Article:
English Summaries (06/2020)
Remote work and changes in work engagement during the coronavirus crisis in spring 2020 among employees in higher education
The purpose of this study is to examine the development of work engagement and its predictors during the lockdown and period of remote work caused by the coronavirus pandemic. The study uses two-month follow-up data, collected from 790 employees of Tampere Universities in April 2020 (T1) and June 2020 (T2). Using a person-centered approach, we utilized latent profile analysis to identify different groups in terms of their level of work engagement and changes therein. We found five longitudinal work engagement profiles with different levels and different kinds of temporal change. Half (50%) of the employees had a high level of work engagement at baseline, which increased during the two-month follow-up period. For about a third (36%) of the employees, work engagement remained the same. Decreasing levels of work engagement characterized 14 percent of the participants who had lower levels of work engagement to begin with. In addition to the background variables, the functionality of the workspace at home, support for remote work provided by the university, job crafting, and self-efficacy accounted for the stability or increased level of work engagement during the follow-up period. The results of the study show that experiences of forced remote work differ. The level of work engagement at the beginning of lockdown played a role in its later development: those whose level of work engagement was at least moderate when remote work began managed to maintain and even increase engagement in the remote work situation. It is important to support remote workers by appropriately managing remote work through improving home workspace functionality, and by supporting the employees’ proactive development of remote work.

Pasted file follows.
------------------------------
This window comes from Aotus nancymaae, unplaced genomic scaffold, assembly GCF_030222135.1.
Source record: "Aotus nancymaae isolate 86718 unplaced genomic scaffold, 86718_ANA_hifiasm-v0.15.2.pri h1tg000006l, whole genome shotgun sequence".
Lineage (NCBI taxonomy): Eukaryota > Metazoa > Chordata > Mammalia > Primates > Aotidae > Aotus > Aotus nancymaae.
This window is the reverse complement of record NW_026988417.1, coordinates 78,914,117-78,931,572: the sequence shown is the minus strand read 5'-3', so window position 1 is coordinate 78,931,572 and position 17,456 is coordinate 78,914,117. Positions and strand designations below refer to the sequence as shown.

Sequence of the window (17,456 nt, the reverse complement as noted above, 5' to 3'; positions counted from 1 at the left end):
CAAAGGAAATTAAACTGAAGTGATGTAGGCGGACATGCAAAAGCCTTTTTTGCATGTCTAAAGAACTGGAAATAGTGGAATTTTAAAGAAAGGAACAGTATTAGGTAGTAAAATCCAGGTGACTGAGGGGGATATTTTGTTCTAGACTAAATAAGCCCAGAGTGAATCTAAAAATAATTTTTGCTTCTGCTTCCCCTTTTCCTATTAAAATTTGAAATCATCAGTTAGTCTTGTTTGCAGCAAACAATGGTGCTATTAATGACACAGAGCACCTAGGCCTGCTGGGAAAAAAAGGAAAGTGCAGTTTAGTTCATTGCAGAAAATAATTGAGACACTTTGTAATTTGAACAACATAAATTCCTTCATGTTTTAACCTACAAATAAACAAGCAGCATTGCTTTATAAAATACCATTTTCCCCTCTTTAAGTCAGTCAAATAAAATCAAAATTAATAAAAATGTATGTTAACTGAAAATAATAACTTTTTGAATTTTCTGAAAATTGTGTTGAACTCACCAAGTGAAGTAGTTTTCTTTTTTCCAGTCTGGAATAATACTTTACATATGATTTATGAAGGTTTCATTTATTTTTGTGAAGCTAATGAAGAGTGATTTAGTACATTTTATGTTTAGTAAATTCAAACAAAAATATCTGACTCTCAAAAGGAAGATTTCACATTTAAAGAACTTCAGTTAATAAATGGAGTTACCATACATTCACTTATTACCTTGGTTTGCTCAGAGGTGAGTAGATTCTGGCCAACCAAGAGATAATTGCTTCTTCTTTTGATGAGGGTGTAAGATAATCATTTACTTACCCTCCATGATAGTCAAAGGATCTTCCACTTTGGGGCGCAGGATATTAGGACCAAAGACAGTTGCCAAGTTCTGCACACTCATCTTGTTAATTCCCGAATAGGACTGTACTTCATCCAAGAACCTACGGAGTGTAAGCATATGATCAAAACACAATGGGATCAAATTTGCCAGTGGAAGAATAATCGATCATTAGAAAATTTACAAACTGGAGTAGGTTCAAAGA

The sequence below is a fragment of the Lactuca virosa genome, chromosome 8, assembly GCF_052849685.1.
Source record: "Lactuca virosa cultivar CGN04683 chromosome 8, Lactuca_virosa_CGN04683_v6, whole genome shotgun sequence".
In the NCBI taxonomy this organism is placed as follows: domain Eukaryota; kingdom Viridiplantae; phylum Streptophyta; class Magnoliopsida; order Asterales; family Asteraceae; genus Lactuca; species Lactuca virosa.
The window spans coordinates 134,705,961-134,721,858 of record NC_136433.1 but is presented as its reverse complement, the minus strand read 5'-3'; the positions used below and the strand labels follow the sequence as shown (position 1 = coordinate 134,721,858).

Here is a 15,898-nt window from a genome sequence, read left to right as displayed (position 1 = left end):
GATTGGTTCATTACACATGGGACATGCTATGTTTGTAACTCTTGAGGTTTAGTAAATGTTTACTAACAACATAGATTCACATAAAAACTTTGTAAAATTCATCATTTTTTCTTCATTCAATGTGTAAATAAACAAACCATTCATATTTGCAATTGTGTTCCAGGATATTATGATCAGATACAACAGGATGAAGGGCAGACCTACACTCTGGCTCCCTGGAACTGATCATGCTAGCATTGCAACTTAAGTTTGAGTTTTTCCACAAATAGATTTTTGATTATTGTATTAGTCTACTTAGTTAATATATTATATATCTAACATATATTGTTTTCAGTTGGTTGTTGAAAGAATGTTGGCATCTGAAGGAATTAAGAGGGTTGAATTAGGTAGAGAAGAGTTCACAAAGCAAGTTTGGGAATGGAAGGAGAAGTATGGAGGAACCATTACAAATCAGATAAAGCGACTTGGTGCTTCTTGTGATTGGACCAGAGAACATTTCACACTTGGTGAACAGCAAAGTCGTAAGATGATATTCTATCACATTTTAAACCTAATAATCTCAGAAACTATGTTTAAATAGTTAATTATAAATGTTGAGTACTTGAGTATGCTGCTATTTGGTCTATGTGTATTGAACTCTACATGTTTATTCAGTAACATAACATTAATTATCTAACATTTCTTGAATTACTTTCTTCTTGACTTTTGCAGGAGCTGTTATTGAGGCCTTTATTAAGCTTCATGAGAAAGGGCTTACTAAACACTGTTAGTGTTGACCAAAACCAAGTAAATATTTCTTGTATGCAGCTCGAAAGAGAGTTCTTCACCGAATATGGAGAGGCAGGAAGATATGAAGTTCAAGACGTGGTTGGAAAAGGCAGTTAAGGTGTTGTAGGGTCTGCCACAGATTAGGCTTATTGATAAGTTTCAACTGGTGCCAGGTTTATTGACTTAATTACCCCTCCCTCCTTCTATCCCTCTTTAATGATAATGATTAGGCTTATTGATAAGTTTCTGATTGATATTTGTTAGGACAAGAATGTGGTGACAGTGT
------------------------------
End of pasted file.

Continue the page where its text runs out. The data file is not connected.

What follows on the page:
Keywords: covid-19, remote work, job-related well-being, work engagement, job crafting, self-efficacy
Work-related well-being profiles among Finnish school teachers and principals during the spring of Covid-19
This study investigated latent profiles of work-related well-being by examining Finnish school teachers’ and principals’ remote-work burnout and engagement. The participants were 1 182 (83% female, age = 48 (SD = 9.5) years) school teachers and 644 principals (41% female, age = 50.6 (SD = 7.7) years) from across Finland. The research questions were analyzed using latent profile analysis, which indicated that four remote well-being profiles could be identified among teachers: 42 percent of the teachers experienced simultaneously high remote-work engagement and low burnout (‘engaged’); 11 percent belonged to ‘an engaged but burned out’ profile, which was characterized by low energy and high exhaustion at work; 37 percent experienced an average level of remote-work burnout and engagement (‘burnout risk group’), and 10 percent of the school teachers experienced simultaneously high remote-work burnout and a low level of engagement (‘severely burned out’). Among school principals three latent profiles were identified: 36 percent of the school principals belonged to the ‘engaged’ profile, 46 percent belonged to the ‘burnout risk’ profile, and 18 percent belonged to the ‘burned out’ profile. These results suggest that compared to earlier studies among the same occupational groups, during the Covid-19 pandemic (2020 spring) school principals reported lower levels of engagement, and teachers experienced higher levels of burnout than during previous years. Slightly over one-third of the teachers and school principals experienced high engagement and burnout also during the special conditions due to Covid-19 spring term, however, the crisis in organizing education during the Covid-19 increased the risk for burnout especially among teachers, and manifested as decreases in school principals’ work engagement.